Another arctic blast is coming! Here's your extreme cold survival guide.
As a winter storm churns eastward, much of the country is bracing for the month's second arctic blast. What cold-weather-hardened Midwesterners and other experts teach us about surviving the cold.
The second arctic blast in a month is pushing temperatures down into the negative double digits in parts of the country this week, threatening to rattle the bones of residents of even the heartiest Midwestern states.Skip to next paragraph
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In Wisconsin, temperatures hovered just below zero Tuesday. At about 10 am, the air temperature in Madison was minus 4 degrees Fahrenheit with a wind chill of 22 below. In other parts of the country, those temperatures would bring many cities and towns to a grinding halt, but not in Wisconsin.
“It’s not too bad,” says Tod Prichard of Wisconsin Emergency Management, “though this morning was kind of chilly.” Chilly or not, Wisconsin schools were open Tuesday, as were state and local government offices.
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But even Wisconsinites were caught off guard earlier this month when the mercury plunged into the negative 20’s and 30’s.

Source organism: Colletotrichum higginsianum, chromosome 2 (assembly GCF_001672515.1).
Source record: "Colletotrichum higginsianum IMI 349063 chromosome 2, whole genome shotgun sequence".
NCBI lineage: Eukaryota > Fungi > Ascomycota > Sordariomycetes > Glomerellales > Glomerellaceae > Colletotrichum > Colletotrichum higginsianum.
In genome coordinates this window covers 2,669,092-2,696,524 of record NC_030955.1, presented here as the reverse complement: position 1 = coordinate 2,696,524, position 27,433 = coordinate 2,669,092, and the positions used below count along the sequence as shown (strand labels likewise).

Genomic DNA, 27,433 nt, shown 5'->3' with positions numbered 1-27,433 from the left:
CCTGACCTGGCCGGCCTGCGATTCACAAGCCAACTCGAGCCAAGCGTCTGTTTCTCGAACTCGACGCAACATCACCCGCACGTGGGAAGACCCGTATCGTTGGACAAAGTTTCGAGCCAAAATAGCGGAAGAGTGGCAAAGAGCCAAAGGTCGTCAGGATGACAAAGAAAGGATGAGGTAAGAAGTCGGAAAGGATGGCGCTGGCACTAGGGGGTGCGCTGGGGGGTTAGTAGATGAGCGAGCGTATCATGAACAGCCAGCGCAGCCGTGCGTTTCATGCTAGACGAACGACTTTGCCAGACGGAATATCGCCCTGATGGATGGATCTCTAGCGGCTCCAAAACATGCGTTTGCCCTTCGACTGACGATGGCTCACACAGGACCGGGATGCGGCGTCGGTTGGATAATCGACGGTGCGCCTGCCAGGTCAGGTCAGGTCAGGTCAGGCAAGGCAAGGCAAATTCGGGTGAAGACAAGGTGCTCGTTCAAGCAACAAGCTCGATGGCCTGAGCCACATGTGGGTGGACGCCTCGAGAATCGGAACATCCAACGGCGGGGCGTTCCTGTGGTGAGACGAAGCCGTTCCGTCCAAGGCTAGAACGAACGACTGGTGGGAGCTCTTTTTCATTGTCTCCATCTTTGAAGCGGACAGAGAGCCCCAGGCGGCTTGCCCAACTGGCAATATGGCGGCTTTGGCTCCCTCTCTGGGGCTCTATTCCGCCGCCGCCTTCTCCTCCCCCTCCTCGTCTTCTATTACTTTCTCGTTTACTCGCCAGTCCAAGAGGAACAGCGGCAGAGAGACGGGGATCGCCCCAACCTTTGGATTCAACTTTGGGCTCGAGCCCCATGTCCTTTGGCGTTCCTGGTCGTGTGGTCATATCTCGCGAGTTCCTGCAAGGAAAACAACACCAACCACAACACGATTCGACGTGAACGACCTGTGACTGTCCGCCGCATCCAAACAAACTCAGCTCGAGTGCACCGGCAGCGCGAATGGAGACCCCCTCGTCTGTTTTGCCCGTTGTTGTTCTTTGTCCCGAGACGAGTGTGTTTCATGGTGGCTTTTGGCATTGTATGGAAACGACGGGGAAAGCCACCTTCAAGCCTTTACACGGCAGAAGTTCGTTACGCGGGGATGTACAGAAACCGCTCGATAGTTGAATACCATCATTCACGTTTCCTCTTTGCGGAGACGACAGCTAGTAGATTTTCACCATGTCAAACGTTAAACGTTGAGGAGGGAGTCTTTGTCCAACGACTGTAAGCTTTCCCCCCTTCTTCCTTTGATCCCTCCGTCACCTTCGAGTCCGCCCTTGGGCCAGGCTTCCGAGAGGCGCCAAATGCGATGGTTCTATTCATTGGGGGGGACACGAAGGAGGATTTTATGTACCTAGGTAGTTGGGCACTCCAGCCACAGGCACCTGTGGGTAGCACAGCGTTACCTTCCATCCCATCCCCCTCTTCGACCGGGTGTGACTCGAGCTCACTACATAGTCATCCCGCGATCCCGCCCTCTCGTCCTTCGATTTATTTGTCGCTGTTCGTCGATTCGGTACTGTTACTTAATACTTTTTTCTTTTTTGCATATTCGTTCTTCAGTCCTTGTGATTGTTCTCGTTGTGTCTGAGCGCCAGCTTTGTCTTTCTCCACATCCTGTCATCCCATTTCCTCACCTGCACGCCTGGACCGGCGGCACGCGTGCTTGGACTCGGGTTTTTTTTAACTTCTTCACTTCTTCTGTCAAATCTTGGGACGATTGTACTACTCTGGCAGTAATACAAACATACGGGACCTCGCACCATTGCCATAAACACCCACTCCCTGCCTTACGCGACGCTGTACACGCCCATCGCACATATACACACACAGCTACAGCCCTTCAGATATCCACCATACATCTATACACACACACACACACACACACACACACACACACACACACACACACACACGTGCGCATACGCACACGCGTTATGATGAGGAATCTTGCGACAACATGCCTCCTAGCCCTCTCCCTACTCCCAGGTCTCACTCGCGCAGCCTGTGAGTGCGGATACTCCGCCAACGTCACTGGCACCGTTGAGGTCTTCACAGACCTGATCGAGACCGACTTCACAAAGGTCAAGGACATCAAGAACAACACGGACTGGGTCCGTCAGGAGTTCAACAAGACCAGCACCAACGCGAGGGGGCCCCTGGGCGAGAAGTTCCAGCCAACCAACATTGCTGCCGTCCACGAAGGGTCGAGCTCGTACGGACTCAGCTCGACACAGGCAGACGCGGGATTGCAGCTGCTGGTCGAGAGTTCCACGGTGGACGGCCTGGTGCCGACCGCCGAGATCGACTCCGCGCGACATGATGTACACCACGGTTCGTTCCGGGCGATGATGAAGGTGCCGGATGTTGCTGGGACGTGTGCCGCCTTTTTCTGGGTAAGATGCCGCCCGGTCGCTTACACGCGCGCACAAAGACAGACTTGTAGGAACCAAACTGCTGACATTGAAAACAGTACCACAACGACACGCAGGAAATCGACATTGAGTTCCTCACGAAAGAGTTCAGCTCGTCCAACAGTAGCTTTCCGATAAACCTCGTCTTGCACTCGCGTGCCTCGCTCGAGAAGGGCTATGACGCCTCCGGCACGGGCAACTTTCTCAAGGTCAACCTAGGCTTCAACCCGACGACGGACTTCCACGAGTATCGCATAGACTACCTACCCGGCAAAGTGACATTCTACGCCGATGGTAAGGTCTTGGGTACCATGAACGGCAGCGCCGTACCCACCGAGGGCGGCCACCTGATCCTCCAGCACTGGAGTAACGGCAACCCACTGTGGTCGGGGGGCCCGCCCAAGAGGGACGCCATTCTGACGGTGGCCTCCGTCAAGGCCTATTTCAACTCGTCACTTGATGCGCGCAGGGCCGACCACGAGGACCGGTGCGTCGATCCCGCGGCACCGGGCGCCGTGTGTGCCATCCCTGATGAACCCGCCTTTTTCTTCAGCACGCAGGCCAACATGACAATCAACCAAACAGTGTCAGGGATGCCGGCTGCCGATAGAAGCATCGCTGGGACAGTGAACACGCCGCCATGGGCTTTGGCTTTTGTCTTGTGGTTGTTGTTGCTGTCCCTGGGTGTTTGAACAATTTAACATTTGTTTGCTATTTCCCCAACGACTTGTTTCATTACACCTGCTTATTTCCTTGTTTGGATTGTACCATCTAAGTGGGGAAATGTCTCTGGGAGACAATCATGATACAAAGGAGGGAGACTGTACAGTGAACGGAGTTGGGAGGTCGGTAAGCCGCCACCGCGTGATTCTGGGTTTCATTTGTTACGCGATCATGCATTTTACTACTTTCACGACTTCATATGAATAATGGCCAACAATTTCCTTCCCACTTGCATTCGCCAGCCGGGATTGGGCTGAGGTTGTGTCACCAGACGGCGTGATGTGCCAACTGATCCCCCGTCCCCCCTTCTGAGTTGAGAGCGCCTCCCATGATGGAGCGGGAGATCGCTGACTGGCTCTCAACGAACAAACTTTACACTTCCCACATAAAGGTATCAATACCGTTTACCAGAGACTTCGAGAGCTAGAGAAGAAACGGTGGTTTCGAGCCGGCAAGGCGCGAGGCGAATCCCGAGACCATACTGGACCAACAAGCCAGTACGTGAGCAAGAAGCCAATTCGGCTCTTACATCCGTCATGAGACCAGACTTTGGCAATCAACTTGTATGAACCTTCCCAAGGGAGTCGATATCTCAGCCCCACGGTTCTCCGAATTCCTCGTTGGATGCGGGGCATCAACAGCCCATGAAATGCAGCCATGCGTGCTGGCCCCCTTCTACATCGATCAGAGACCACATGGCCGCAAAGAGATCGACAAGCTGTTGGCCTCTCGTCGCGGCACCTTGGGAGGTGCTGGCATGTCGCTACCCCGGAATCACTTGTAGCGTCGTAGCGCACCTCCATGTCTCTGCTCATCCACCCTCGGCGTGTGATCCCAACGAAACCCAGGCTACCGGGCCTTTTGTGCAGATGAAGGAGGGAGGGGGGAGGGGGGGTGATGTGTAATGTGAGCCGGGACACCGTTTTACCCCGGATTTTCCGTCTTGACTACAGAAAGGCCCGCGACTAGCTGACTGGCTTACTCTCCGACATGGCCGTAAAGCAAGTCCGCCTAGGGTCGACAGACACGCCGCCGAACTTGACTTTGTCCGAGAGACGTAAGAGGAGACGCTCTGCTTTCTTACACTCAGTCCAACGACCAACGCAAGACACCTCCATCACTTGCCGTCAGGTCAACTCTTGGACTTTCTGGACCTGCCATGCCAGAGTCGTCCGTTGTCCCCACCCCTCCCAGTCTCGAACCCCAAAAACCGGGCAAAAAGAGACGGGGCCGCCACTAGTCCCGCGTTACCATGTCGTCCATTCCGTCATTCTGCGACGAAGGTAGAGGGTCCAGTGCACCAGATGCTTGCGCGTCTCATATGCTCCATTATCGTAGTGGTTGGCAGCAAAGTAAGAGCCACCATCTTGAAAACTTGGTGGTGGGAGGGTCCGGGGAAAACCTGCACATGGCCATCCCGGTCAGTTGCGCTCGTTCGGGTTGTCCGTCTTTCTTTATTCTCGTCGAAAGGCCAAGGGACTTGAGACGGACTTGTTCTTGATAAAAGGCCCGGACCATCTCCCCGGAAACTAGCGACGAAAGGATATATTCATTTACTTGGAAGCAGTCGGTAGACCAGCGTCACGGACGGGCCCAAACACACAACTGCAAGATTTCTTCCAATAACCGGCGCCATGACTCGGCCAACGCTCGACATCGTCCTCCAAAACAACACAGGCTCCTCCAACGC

“Unfortunately when we had that first cold snap come through, we had four deaths,” Mr. Prichard says. “As we get another batch coming our way we are trying to warn people ahead of time and we are working with the state health department to set up warming shelters for folks whose furnace goes out or lose power.”
So what can people do to withstand the icy blast?
Even before winter starts, the Federal Emergency Management Agency recommends that homeowners have their heating equipment and chimney’s inspected to ensure that they function properly and safely through the worst of the winter. FEMA recommends these checks be done every year.
Prichard recommends that residents keep their thermostat set to 67 degrees F, even overnight, especially for seniors and children who are more susceptible to cold. “These kind of stretches are not the time to save money,” he says. "During these cold snaps you really have to make sure that you are keeping a good solid temperature inside your home.”
Frigid temperatures can pose a threat to household pipes, especially in more temperate regions of the country where insulation is less common. But even insulated pipes can become compromised when temperatures dip below minus 15 F., Pritchard says.
Residents can wrap exposed pipes in blankets and newspaper to provide makeshift insulation. Keeping the tap open slightly will help prevent the pipes from bursting should the water freeze.